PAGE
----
The Brancatelli File
GILDING A DEAD LILY:
STAMPS ON THE INTERNET
BY JOE BRANCATELLI
August 24, 1999 -- Before we discuss buying postage online, let me ask you a relevant question: Do you even send snail mail anymore?
I hear business travelers answering in unison: Snail mail? Me? Hardly ever!
And therein hangs the interesting part of this tale of PC-generated postage and printers. The less we use snail mail, the more often we run out of postage and don't have a stamp when we really need one.
In the old days--let's say 1980--business travelers carried a cache of stamps wherever they traveled. They stashed a roll in their toiletry bags or stuck a booklet in their wallets. Being without stamps then was like traveling sans laptop now. It just wasn't done.
But, as the years rolled by, we came to rely on overnight courier services. Then faxes. Then E-mail. By the time we reached the Internet era, most business travelers had switched virtually all their written communications to any other medium except snail mail. Postage became passť and the day inevitably came when we didn't replace that stamp roll in our kit bag or the stamp booklet in our wallet.
So now, when we're running through airports with our mortgage payment or our credit-card bill, we've got no stamps. There we are, E-ticket in one hand, laptop in the other, our mortgage payment and credit-card bill stuck between our teeth, and we're looking for the airport post office. But we never get to the airport post office. For one thing, we can't find it. Even if we do, the post office is so far from our gate--so far from any gate--that getting there would guarantee a missed flight.
And that is where "online postage" apparently comes in. The theory is that print-it-yourself postage is as close as the nearest computer. No trips to faraway bricks-and-mortar post office. No waiting on long lines. No wondering if the clerk is the US Postal Service employee voted most likely to go postal.
With the Postal Service's metaphoric stamp of approval, four companies are rushing into the postage-by-PC game. E-Stamp.com is up and running. Stamps.com begins peddling PC-generated stamps late in September. The other two, Neopost and Pitney Bowes, are beta testing.
Stamps.com is an Internet-based affair. You download software, open an account and print postage from your printer whenever you're connected to the Stamps.com website. E-Stamp is a bit more complicated. You buy a "starter kit," which includes a little "electronic vault" that attaches to the back of your computer, and use CD-based software. Postage is printed off-line and you only connect to E-Stamp when you need to "refill" the electronic vault.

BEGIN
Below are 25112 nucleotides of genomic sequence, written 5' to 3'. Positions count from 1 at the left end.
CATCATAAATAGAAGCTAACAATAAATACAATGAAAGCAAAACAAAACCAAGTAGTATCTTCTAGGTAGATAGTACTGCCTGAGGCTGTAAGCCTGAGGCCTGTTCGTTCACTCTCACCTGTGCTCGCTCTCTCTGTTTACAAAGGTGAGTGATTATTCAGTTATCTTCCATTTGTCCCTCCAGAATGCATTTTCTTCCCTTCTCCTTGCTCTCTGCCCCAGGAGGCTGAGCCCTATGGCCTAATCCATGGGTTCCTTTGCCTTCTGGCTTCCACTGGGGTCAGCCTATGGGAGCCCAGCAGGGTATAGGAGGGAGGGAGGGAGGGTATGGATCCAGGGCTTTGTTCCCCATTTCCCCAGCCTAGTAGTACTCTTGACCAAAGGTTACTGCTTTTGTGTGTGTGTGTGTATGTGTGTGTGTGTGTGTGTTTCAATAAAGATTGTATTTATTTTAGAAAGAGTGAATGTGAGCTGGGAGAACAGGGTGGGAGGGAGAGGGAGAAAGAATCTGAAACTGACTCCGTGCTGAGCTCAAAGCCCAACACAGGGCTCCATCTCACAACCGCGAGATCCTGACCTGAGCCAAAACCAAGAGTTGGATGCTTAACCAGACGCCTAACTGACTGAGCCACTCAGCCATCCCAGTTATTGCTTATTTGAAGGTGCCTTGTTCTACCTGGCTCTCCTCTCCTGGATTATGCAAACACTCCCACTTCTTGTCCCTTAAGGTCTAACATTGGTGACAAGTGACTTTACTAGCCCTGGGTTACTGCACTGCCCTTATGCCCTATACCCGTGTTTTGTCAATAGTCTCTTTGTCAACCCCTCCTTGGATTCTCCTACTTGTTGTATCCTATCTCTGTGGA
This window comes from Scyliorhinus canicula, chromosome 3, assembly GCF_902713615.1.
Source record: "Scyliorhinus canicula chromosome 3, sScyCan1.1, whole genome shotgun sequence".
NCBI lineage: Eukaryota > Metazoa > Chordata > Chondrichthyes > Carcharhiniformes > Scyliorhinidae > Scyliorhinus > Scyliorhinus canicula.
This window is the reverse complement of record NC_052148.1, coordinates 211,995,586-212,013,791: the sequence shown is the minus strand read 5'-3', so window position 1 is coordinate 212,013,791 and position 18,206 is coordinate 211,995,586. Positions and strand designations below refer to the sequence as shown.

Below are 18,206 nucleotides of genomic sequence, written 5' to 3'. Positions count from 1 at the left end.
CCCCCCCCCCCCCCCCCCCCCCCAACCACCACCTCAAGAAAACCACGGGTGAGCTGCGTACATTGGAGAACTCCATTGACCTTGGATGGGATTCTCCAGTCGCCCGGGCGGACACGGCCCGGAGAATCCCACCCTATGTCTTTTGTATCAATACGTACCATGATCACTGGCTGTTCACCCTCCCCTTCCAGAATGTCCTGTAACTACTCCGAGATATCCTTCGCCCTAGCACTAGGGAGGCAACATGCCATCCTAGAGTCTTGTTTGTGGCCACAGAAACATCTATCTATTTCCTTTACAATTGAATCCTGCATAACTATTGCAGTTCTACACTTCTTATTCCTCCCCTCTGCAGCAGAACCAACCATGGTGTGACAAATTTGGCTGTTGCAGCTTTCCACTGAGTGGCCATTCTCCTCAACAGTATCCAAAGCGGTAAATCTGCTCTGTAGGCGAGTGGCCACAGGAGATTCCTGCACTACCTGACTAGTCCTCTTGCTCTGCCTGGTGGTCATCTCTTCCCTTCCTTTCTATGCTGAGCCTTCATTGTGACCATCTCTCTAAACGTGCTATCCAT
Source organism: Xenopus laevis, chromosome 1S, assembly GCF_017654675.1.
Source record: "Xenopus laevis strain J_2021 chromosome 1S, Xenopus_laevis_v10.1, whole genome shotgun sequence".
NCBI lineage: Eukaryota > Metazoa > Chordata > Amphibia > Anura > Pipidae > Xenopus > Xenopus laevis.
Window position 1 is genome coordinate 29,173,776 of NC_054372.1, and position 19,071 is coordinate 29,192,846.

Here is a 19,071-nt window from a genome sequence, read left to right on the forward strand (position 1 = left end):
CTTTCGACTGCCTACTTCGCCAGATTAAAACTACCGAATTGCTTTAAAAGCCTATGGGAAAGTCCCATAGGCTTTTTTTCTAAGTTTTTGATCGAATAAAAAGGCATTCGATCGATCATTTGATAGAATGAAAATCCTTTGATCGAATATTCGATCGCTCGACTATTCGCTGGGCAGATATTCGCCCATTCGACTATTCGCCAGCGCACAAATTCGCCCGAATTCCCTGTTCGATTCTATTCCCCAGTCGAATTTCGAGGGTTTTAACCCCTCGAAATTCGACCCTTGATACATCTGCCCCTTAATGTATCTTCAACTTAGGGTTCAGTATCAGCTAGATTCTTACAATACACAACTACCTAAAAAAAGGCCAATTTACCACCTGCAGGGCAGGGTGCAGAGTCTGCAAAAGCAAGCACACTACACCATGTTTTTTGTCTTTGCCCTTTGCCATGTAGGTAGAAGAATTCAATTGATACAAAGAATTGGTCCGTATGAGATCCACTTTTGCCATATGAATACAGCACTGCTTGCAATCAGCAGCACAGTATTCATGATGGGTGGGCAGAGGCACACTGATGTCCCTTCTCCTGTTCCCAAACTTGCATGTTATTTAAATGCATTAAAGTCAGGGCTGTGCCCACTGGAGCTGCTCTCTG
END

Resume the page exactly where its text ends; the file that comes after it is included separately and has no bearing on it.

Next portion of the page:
Both firms charge a hefty premium for the right to print your own bar-coded stamps onto labels, envelope and packages. Stamps.com's "Personal Service Plan" costs $1.99 a month for the right to print up to $25 worth of stamps. Print more and you'll pay a 15 percent fee on the overage up to a monthly maximum of $19.99. E-Stamp charges $49.95 for its starter kit. Each time you fill the vault, you pay a convenience fee ranging from $4.99 to $24.99.
Besides the obvious jibe--paying a premium for the right to send snail mail is like gilding a dead lily--both Stamps.com and E-Stamp have a huge drawback. You need a printer attached to your computer to get a stamp. That might not be a problem if you're working from home, but few business travelers fly around the country with a printer.
No printer, no print-your-own-stamp. And no stamp means we're still running through the airport with the E-ticket, the laptop and the mortgage payment and credit-card bill stuck in our teeth.
Thankfully, there is a back-to-the-future solution. It's admittedly low-tech and borderline neo-Luddite. But it's a hell of a lot more convenient than schlepping around a printer just so you can print stamps from your laptop.
Order your stamps by snail mail. The Postal Service has a program, dubbed, prosaically enough, "Stamps By Mail." You send them a check and they snail mail you as many stamps as you want. You can also order stamps by telephone (800-STAMP24) or from a Postal Service website called Stampsonline.com.
Stamps By Mail has four distinct advantages. One: Like Stamps.com and E-Stamp, you don't have to go to a bricks-and-mortar post office. Two: you'll get those snappy, new self-stick stamps and you can stick a roll of them in your kit bag or hide a booklet in your wallet. Three: no surcharge. The Postal Service sells stamps at face value and even ships them free.
Lastly, the form to order for Stamps By Mail comes with its own envelope--and the envelope already has a stamp on it!
This column originally appeared at Skymalltravel.com
Copyright © 1993-2004 by Joe Brancatelli. All rights reserved.